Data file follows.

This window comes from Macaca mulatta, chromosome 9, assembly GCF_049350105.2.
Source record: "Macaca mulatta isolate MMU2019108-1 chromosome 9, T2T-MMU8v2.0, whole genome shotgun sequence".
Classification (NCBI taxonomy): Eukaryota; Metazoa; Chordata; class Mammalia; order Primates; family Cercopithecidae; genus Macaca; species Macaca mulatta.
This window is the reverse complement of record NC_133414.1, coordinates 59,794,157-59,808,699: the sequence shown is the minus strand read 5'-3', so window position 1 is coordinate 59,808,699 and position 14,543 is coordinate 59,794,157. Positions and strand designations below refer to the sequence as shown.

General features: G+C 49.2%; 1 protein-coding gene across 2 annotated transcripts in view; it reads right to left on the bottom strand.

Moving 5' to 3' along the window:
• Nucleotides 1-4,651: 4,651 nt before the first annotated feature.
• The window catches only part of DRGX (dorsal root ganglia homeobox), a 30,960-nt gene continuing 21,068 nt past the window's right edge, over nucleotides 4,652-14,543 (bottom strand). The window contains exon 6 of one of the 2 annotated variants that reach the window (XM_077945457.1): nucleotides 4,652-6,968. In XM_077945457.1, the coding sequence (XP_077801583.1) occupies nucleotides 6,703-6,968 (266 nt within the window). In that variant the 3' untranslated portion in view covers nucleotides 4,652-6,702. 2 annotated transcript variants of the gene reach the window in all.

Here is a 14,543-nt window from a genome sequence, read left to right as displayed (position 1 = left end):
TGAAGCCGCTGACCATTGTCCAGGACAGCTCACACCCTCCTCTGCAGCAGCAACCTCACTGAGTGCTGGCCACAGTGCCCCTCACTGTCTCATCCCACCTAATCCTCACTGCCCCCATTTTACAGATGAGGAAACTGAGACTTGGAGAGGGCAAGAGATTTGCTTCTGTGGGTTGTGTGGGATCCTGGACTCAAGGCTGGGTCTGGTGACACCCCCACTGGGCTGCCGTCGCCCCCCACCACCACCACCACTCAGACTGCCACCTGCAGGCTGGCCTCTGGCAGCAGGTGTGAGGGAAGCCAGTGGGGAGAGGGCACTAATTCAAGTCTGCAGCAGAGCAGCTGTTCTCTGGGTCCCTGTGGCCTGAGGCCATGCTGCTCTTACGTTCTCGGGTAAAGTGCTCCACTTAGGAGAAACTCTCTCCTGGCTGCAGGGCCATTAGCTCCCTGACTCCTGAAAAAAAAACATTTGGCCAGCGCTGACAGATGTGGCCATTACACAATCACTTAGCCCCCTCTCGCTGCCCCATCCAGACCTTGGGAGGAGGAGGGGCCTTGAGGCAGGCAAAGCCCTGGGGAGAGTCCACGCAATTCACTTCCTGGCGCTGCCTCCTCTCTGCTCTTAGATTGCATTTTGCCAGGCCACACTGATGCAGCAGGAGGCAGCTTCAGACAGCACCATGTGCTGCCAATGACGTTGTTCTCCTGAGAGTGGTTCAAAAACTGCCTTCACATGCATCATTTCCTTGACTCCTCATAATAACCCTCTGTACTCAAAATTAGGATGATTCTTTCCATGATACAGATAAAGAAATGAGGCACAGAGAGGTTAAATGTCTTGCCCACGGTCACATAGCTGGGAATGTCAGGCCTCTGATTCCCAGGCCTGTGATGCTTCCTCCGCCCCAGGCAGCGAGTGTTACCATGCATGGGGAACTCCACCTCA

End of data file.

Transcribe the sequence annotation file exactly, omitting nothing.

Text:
This window comes from Macaca mulatta, chromosome 9, assembly GCF_049350105.2.
Source record: "Macaca mulatta isolate MMU2019108-1 chromosome 9, T2T-MMU8v2.0, whole genome shotgun sequence".
Classification (NCBI taxonomy): Eukaryota; Metazoa; Chordata; class Mammalia; order Primates; family Cercopithecidae; genus Macaca; species Macaca mulatta.
This window is the reverse complement of record NC_133414.1, coordinates 59,794,157-59,808,699: the sequence shown is the minus strand read 5'-3', so window position 1 is coordinate 59,808,699 and position 14,543 is coordinate 59,794,157. Positions and strand designations below refer to the sequence as shown.

General features: G+C 49.2%; 1 protein-coding gene across 2 annotated transcripts in view; it reads right to left on the bottom strand.

Moving 5' to 3' along the window:
• Nucleotides 1-4,651: 4,651 nt before the first annotated feature.
• The window catches only part of DRGX (dorsal root ganglia homeobox), a 30,960-nt gene continuing 21,068 nt past the window's right edge, over nucleotides 4,652-14,543 (bottom strand). The window contains exon 6 of one of the 2 annotated variants that reach the window (XM_077945457.1): nucleotides 4,652-6,968. In XM_077945457.1, the coding sequence (XP_077801583.1) occupies nucleotides 6,703-6,968 (266 nt within the window). In that variant the 3' untranslated portion in view covers nucleotides 4,652-6,702. 2 annotated transcript variants of the gene reach the window in all.

Here is a 14,543-nt window from a genome sequence, read left to right as displayed (position 1 = left end):
TGAAGCCGCTGACCATTGTCCAGGACAGCTCACACCCTCCTCTGCAGCAGCAACCTCACTGAGTGCTGGCCACAGTGCCCCTCACTGTCTCATCCCACCTAATCCTCACTGCCCCCATTTTACAGATGAGGAAACTGAGACTTGGAGAGGGCAAGAGATTTGCTTCTGTGGGTTGTGTGGGATCCTGGACTCAAGGCTGGGTCTGGTGACACCCCCACTGGGCTGCCGTCGCCCCCCACCACCACCACCACTCAGACTGCCACCTGCAGGCTGGCCTCTGGCAGCAGGTGTGAGGGAAGCCAGTGGGGAGAGGGCACTAATTCAAGTCTGCAGCAGAGCAGCTGTTCTCTGGGTCCCTGTGGCCTGAGGCCATGCTGCTCTTACGTTCTCGGGTAAAGTGCTCCACTTAGGAGAAACTCTCTCCTGGCTGCAGGGCCATTAGCTCCCTGACTCCTGAAAAAAAAACATTTGGCCAGCGCTGACAGATGTGGCCATTACACAATCACTTAGCCCCCTCTCGCTGCCCCATCCAGACCTTGGGAGGAGGAGGGGCCTTGAGGCAGGCAAAGCCCTGGGGAGAGTCCACGCAATTCACTTCCTGGCGCTGCCTCCTCTCTGCTCTTAGATTGCATTTTGCCAGGCCACACTGATGCAGCAGGAGGCAGCTTCAGACAGCACCATGTGCTGCCAATGACGTTGTTCTCCTGAGAGTGGTTCAAAAACTGCCTTCACATGCATCATTTCCTTGACTCCTCATAATAACCCTCTGTACTCAAAATTAGGATGATTCTTTCCATGATACAGATAAAGAAATGAGGCACAGAGAGGTTAAATGTCTTGCCCACGGTCACATAGCTGGGAATGTCAGGCCTCTGATTCCCAGGCCTGTGATGCTTCCTCCGCCCCAGGCAGCGAGTGTTACCATGCATGGGGAACTCCACCTCA